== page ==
No Child Left Behind
Shumon Sengupta believes its time to act now, if young lives are to be saved.
Every child is precious and every child has the inherent right to life. Everyone of us parents, care-givers. Government, NGOs, civil society, the media and even the man on the street has the responsibility to ensure that every child survives.
In Bangladesh, 244,000 children die yearly before reaching their 5th birthday, primarily from causes that are easily preventable. They die of diarrhea, pneumonia, complications in newborns etc., often complicated by malnutrition, etc. conditions that we can now treat but were once deadly.
So in theory, we can now save 28 Bangladeshi children every hour. The question is, how?
The revolution to save lives
The idea of a Child Survival Revolution formally surfaced at the 1978 Conference on Primary Health Care held in Alma-Ata, USSR, which was attended by government representatives, health providers and development workers from around the world. It resulted in the path-breaking document, "The Declaration of Alma-Ata." This declaration asserts that health is a fundamental human right and that responsibility for assuring this human right through the provision of primary health care lies not only with the citizens, but also with the governments that represent them.
The Declaration notes that attaining the highest possible level of health "is a world-wide social goal whose realisation requires the action of many other social and economic sectors, in addition to the health sector."
What followed this declaration closely was a Unicef-led, more practical approach to saving newborn and child lives. Given the limitations of our resources and commitments, more selective and practical primary health care packages were proposed that prioritised smaller, more attainable health objectives. And this did save millions of lives.
While the child survival revolution did focus on appropriate, life-saving technical interventions, it did not adequately emphasise on the need to address the underlying social, political, cultural, institutional and economic determinants that contribute to new born and child mortality, particularly in developing countries. It is therefore not surprising that there has been rising levels of malnutrition and slow decline in infant and child mortality rates in many countries because real per capita government health expenditures have actually declined or remained alarmingly low in many countries.
In 2000, the world's governments' vowed to cut down the number of children dying before their fifth birthday by two-thirds. This is what came to be known as the United Nations Millennium Development Goal (MDG) 4. Innumerous steps have been taken to ensure that even the developing countries are able to meet this goal, especially since nearly all child deaths 99 percent occur in developing countries. Sub-Saharan Africa accounts for around 4.8 million of all child deaths, while around 3.1 million are in South Asia.
But tragically, the fact remains that across the world, in 2009 over 9 million children will die from disease and causes we can treat and prevent. Moreover, recent world events have made reaching the MDG targets seem even more unattainable. According to Save the Children estimates, it's children in the developing world, including Bangladesh, who are most vulnerable to the effects of climate change, rising food and fuel costs have already forced millions more families into poverty, and could undo decades of progress and most alarmingly, the global financial downturn threatens to hit the children in the developing world hardest and put even more children's lives at risk.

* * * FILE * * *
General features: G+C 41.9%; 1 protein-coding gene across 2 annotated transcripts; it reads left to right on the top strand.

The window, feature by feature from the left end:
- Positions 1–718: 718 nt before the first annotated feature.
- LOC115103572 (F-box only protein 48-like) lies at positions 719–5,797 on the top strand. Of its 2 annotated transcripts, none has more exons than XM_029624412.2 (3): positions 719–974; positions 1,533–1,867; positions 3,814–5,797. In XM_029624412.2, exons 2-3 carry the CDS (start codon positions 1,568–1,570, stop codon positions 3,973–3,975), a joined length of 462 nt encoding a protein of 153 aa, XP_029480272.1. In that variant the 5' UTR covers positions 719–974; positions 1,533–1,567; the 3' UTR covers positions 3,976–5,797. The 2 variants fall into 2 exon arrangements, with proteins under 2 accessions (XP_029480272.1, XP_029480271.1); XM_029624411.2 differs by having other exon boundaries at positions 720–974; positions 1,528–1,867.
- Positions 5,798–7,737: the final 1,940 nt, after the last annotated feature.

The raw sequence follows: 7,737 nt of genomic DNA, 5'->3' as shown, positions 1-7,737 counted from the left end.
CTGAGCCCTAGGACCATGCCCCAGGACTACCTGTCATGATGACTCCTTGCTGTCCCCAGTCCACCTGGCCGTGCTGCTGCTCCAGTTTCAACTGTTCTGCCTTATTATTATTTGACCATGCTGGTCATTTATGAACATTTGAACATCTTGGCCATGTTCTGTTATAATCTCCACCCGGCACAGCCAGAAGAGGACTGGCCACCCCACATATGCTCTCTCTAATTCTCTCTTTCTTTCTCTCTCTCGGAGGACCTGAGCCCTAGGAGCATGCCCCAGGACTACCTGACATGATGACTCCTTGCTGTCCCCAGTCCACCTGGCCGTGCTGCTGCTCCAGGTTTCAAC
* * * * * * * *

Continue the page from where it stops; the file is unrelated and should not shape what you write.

However, the good news is, politicians and donor countries have become more aware of the issue. In the case of Bangladesh, significant progress has already been made with respect to lowering child mortality with successive governments becoming more aware of the life-threatening implications of inequity and poverty.
Bangladesh is now a flourishing democracy with a conscientious voting republic who have always voted for progress. Bangladesh also has a government which is committed to making Bangladesh a middle-income country by 2021.
Therefore, now is the time to ask for a healthy, thriving Bangladesh that will drive us to 2021, a Bangladesh where over 175,000 children's lives are saved yearly.
Bangladesh -- a success story
How are we doing in Bangladesh both in absolute terms and in comparison to other Asian countries?
Demographic and Health Surveys (DHS) conducted between 1990 and 2001 in Bangladesh, India, Nepal, and Pakistan, Cambodia, Indonesia, the Philippines, and Vietnam found that child survival is indeed improving in the Asian region. However, out of these eight countries, only three countries have brought under-five mortality down to less than 70 deaths per 1,000 live birthsVietnam, the Philippines, and Indonesia.
Under-five death rates came down by approximately 4 percent a year in Bangladesh, 2 percent in India, 5 percent in Nepal, 9 percent in Indonesia, and 2 percent in the Philippines and the good news is that if these rates of improvement can be maintained, Indonesia, Nepal, and Bangladesh will meet the Millennium Development Goal (MDG 4) of reducing under-five mortality by two-thirds over the 25 years from 1990 to 2015. The bad news is -- India and the Philippines may not.
Immunisation against six fatal but easily preventable diseases--tuberculosis, diphtheria, pertussis, tetanus, poliomyelitis, and measles --is one of the most cost-effective interventions available to national health systems and full immunisation rates are high in Bangladesh, which is a significant achievement of the country's health system.